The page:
If your home or commercial building is close to a busy railway line, a noise reduction fence can be a very smart investment. Acoustic fences on residential properties will help preserve your peace and quiet, while erecting noise reduction fencing around a commercial property will help to reduce disturbing ambient noise, boosting productivity and employee comfort.
A passing freight train can make an incredible amount of noise, so you should choose the most effective noise reduction fencing you can afford. If you are looking for noise reduction fencing that can effectively muffle railway noise, keep the following important points in mind:
Choose The Right Fencing Material
As a general rule, thick, dense fencing materials will block out railway noise more effectively than thinner materials. Thicker, heavier materials absorb sound waves and vibrations, reducing their intensity and volume.
Timber is a popular choice for noise reduction fencing, and a thick, timber panel fence made from quality wood can be highly effective. Timber noise reduction fencing can also be quite attractive in its own right, especially when paired with greenery and tasteful landscaping.
However, timber noise reduction fences will need to be painted or oiled regularly, or they will fall victim to rot, mould and termite damage. Both sides of the fence will need to be treated, and this can be problematic if the rail line prevents you from safely (or legally) accessing the other side of your fence.
If maintenance access is problematic, a composite panel fence can be very useful. These fences are made from timber fibres mixed with vinyl plastics. This unique composition is denser than ordinary vinyl fencing and much better at blocking out noise. Composite fences require virtually no maintenance beyond an occasional cleaning and are available in timber-look designs that closely mimic real wood.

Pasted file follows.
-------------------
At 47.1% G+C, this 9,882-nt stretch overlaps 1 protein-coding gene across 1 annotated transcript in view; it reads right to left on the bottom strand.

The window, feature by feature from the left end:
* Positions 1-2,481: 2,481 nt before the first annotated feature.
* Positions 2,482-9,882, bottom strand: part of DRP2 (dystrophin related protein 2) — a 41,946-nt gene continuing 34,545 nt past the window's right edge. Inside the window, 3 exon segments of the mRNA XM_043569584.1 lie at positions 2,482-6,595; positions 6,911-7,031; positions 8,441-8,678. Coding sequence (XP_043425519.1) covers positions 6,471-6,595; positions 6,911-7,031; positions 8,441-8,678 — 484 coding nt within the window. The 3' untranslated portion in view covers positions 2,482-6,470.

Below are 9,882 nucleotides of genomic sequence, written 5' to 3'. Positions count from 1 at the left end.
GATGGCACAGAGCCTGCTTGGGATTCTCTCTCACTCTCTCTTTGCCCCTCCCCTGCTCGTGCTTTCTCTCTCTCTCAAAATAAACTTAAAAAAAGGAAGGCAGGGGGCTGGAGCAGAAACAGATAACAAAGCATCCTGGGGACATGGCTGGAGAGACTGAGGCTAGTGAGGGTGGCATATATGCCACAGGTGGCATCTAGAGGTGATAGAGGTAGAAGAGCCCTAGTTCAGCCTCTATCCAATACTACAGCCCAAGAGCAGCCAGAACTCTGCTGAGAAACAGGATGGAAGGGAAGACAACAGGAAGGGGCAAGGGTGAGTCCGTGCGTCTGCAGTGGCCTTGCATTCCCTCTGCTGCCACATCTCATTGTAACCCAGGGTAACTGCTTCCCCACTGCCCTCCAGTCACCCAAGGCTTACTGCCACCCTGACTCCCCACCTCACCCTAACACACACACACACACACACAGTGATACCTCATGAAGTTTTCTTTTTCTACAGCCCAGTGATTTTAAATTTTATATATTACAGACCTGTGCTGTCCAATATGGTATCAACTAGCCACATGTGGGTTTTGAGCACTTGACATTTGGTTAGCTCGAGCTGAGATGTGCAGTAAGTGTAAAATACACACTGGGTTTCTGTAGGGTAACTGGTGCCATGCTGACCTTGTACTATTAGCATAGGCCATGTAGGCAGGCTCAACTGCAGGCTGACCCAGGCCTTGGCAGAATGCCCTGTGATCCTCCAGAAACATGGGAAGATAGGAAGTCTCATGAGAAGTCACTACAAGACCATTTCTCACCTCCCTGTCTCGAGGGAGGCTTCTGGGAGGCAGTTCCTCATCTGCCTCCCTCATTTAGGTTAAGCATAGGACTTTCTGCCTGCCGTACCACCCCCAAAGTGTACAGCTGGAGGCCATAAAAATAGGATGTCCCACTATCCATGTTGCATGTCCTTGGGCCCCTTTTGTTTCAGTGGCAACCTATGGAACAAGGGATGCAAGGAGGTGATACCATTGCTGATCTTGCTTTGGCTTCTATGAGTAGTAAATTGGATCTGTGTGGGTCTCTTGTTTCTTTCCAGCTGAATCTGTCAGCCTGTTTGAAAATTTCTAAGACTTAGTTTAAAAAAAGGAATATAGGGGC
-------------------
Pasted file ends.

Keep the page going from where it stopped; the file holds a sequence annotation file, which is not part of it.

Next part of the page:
Higher Is Better
The taller a noise reduction fence, the more effectively it can block out noise. This rules out any panel fencing that is shorter than the average height of the people who live or work on the property—train noise will simply travel over a short fence and directly into your ears.
For a truly effective noise reduction fence, go as tall as your budget will allow. Bear in mind that local bylaws and railway regulations may limit the legal height of your fence, especially if your building is located on a bend or junction in the railway tracks. Check with your local government and/or planning authority before constructing any noise reduction fence.
Opt For Professional Installation
If you attempt to erect a noise reduction fence yourself, any gaps you leave between panels and posts will allow noise to travel straight through the fence. DIY fence erection can also be complicated by the ground vibrations created by passing trains. These vibrations can loosen fence posts, disturb trenches and prevent concrete footings from setting and curing properly.
To avoid complications that can undermine the effectiveness of your fence, you should have the fence installed by a professional, high-quality fencing contractor. These services have experience in erecting noise reduction fences and know how to compensate for vibration and other hazards, creating a solid noise reduction fence with no gaps or cracks.
Contact a fencing contractor for more information.Share